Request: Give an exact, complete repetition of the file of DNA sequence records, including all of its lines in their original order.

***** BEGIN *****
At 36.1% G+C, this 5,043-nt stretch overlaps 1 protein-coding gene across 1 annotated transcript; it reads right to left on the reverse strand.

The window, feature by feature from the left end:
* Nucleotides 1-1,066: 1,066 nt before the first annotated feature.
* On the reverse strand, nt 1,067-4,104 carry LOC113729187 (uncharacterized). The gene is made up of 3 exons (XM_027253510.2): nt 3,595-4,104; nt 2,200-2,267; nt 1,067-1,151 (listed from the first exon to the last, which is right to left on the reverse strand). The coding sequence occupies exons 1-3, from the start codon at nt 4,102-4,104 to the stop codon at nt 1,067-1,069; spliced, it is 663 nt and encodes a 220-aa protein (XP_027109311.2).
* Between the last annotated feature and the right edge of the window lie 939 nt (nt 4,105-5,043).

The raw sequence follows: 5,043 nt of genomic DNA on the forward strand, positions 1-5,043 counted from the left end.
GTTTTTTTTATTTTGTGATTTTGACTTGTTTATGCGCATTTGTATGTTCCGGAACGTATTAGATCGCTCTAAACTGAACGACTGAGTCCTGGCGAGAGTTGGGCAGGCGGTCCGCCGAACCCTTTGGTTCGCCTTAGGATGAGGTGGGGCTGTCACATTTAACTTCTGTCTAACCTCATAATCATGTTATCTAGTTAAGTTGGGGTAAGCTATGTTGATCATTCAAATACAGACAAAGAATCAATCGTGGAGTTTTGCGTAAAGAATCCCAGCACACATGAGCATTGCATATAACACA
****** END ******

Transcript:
At 36.1% G+C, this 5,043-nt stretch overlaps 1 protein-coding gene across 1 annotated transcript; it reads right to left on the reverse strand.

The window, feature by feature from the left end:
* Nucleotides 1-1,066: 1,066 nt before the first annotated feature.
* On the reverse strand, nt 1,067-4,104 carry LOC113729187 (uncharacterized). The gene is made up of 3 exons (XM_027253510.2): nt 3,595-4,104; nt 2,200-2,267; nt 1,067-1,151 (listed from the first exon to the last, which is right to left on the reverse strand). The coding sequence occupies exons 1-3, from the start codon at nt 4,102-4,104 to the stop codon at nt 1,067-1,069; spliced, it is 663 nt and encodes a 220-aa protein (XP_027109311.2).
* Between the last annotated feature and the right edge of the window lie 939 nt (nt 4,105-5,043).

The raw sequence follows: 5,043 nt of genomic DNA on the forward strand, positions 1-5,043 counted from the left end.
GTTTTTTTTATTTTGTGATTTTGACTTGTTTATGCGCATTTGTATGTTCCGGAACGTATTAGATCGCTCTAAACTGAACGACTGAGTCCTGGCGAGAGTTGGGCAGGCGGTCCGCCGAACCCTTTGGTTCGCCTTAGGATGAGGTGGGGCTGTCACATTTAACTTCTGTCTAACCTCATAATCATGTTATCTAGTTAAGTTGGGGTAAGCTATGTTGATCATTCAAATACAGACAAAGAATCAATCGTGGAGTTTTGCGTAAAGAATCCCAGCACACATGAGCATTGCATATAACACA